Recently, university researchers conducted a three-year, six-state study nicknamed the Kitchen Sink study because of the vast array of inputs and agronomic practices they analyzed. When all the data was tallied, one factor stood head and shoulders above the rest when it came to improving yields in a single move.
Narrow rows. That’s it. No bags, no software, no mixing or blending. Just switching from 30-inch rows to spacing of 20 inches or less boosted soybean yields an average of 2.9 bushels per acre. That is greater than the 2.3-bushel yield bump that resulted from implementing a full program of fertilizer (both dry and foliar), inoculants, seed treatments and foliar fungicides on beans planted in 30-inch rows.
“Of all the newfangled things we looked at, row spacing gave us the biggest increase,” marvels Seth Naeve, the University of Minnesota Extension agronomist who led the Kitchen Sink study. “I think that’s really provocative for farmers.”
Data from Cornell University agronomist William Cox helps explain the phenomenon. In his New York population and row-width trials, Cox determined that soybeans planted in 7.5-inch rows had 15% more biomass, 14% more pods, 9% more seeds and 15% greater yield than the same variety growing in 30-inch rows.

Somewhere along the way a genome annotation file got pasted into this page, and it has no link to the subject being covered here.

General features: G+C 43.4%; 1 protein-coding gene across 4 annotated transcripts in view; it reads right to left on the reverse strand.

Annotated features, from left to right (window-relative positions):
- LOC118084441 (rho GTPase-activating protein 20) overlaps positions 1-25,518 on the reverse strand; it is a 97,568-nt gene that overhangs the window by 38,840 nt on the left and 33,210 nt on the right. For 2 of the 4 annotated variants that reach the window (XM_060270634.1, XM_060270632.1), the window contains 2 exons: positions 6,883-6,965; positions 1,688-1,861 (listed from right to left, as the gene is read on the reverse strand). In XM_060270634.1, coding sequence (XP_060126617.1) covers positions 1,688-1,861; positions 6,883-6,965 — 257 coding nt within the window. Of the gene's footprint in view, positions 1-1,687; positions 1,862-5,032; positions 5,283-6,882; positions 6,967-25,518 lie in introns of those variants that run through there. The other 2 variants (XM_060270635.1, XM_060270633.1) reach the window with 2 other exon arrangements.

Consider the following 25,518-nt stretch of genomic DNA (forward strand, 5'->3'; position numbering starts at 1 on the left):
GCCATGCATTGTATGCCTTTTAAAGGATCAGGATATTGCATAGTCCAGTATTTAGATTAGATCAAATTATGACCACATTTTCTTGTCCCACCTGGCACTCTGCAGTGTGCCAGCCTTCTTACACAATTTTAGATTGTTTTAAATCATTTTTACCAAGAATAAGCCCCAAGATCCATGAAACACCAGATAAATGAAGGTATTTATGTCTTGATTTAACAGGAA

That’s a lot more conversion of sunlight and carbon dioxide into soybeans. It’s also a great way to make sure your canopy closes promptly, shading out weeds and capturing moisture.
Despite the growing body of evidence that narrow-row beans out-perform wider-planted ones, the acreage of beans on 30-inch rows is actually increasing. Part of that shift to wide rows could result from the need to return to cultivating herbicide-resistant weeds like pigweed in some areas.
In other areas, the switch is presumably due to the convenience of maintaining a single planter for both corn and beans. Though that sounds like an economically understandable move, a 2008 study by Iowa State University found that the benefits of narrow rows justified the added expenses on as few as 355 acres with a 50-50 corn-soybean rotation.